Local student commission advocating for youth issues in Alamo City

Mayor making it priority to make sure students have large platform

By Max Massey - Video Journalist

SAN ANTONIO - Nationwide, more high school student advocates are making their voices heard, and in the Alamo City, the mayor and City Council have chosen a group of local students to lead the San Antonio Youth Commission.

KSAT's Max Massey sat down with members of the commission and Mayor Ron Nirenberg to find out what the group does and what its plans are for the future. 

How is this group formed?

Students from around San Antonio can apply to become representatives. Each member of the City Council and the mayor hand selects the representatives through an application process.

“It's really important that young people know they have a voice in our community. They also have a role to play,” Nirenberg said.

How does the group function?

The 22 students who are selected meet on a regular basis to discuss the issues that relate to them. These issues can range from national problems to local conversations as trivial as potholes.

“We should feel safe in our schools. We should feel safe in our communities, so making sure the youth is involved in the conversation (will make) everyone feel safe in our schools and our communities,” said Audrey Herrera, a member of the commission and a junior at the International School of the Americas.

The students are the voices for the rest of their peers. The commission uses social media, surveys and even large-scale forums to find out the problems local youth face now or may face in the future, and they work together to brainstorm solutions.

“As informed residents thinking about how they want to see the city develop, topics of concern for them knowing it’s the youth in our community that will have to live the longest with the consequences of our decisions,” Nirenberg said about the commission’s role.

As many of these students are under the voting age and tax-paying age, why should their voices be heard?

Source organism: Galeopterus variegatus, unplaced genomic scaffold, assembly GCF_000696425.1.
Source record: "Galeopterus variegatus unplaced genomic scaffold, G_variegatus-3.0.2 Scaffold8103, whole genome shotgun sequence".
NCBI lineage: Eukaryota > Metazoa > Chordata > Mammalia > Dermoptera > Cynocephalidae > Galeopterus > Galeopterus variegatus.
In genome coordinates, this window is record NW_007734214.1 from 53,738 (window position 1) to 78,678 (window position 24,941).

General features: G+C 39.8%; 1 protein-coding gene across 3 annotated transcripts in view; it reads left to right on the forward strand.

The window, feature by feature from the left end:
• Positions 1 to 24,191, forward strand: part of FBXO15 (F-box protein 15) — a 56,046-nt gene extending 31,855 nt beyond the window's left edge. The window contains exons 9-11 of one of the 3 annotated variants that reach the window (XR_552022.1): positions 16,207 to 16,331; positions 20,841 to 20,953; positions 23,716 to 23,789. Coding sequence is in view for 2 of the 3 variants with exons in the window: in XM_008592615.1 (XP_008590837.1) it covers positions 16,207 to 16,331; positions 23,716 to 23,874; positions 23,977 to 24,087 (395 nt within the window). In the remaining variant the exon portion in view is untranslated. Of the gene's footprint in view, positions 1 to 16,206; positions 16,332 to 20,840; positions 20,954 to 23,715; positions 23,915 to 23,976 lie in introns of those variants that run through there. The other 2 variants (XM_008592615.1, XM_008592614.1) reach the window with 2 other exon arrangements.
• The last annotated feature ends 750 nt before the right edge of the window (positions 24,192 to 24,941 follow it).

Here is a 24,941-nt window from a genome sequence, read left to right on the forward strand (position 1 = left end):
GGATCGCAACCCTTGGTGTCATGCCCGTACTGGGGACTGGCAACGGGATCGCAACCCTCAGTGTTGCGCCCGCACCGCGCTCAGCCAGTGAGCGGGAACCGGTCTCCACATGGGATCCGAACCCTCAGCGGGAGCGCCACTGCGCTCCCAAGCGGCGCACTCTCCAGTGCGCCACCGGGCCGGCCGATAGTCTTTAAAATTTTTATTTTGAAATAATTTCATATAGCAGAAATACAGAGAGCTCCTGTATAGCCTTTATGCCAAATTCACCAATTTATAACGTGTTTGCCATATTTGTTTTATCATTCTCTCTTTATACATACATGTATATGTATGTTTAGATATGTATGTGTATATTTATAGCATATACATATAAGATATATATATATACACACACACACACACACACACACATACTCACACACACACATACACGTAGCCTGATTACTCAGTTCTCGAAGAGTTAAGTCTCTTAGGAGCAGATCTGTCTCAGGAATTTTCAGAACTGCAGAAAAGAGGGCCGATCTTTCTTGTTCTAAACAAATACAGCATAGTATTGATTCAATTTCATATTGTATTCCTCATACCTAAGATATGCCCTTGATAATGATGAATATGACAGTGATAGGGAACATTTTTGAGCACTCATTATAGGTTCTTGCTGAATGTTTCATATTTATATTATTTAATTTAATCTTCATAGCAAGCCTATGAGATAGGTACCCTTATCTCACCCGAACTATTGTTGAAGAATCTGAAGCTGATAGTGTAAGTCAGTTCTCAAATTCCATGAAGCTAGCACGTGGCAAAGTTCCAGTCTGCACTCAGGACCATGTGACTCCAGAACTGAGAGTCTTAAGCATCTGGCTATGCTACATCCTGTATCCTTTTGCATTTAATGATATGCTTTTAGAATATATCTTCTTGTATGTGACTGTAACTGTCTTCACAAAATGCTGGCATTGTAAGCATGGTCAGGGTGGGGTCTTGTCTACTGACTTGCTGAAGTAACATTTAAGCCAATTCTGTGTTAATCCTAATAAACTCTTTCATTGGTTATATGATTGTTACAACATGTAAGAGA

“All opinions matter, and yeah, we might not have solutions for everything right now, but we can still be a part of the problem-solving process,” said Esmeralda Castillo, a high school senior and chairwoman of the commission. “We think differently. We have different perspectives, especially because the world is always changing.”

The mayor and the City Council believe the youth's perspectives are significant, considering the politically active students could be the future leaders of the Alamo City.

“Youth are very important to the city. We are the future of the city and all issues are also youth issues, so we are working on highlighting the voices. We are focused on making sure our voices are being represented in our government,” Herrera said.

How are these voices of the youth heard now?

This commission has been around for decades, but this year was a landmark year with a presentation and discussion with the City Council and the mayor, and it seems like it will be far from the last.

“I'm going to make it a priority to make sure they have as large a platform as possible to tell the public of San Antonio what they're concerned about,” Nirenberg said.

As for the students, they believe this year is only the start of great things to come.

“We are going to be bigger and better next year, attending more events, hosting more summits to reach more youth, and we plan on really flushing out our public policy ideas so we can work to implement them in our city,” Herrera said.

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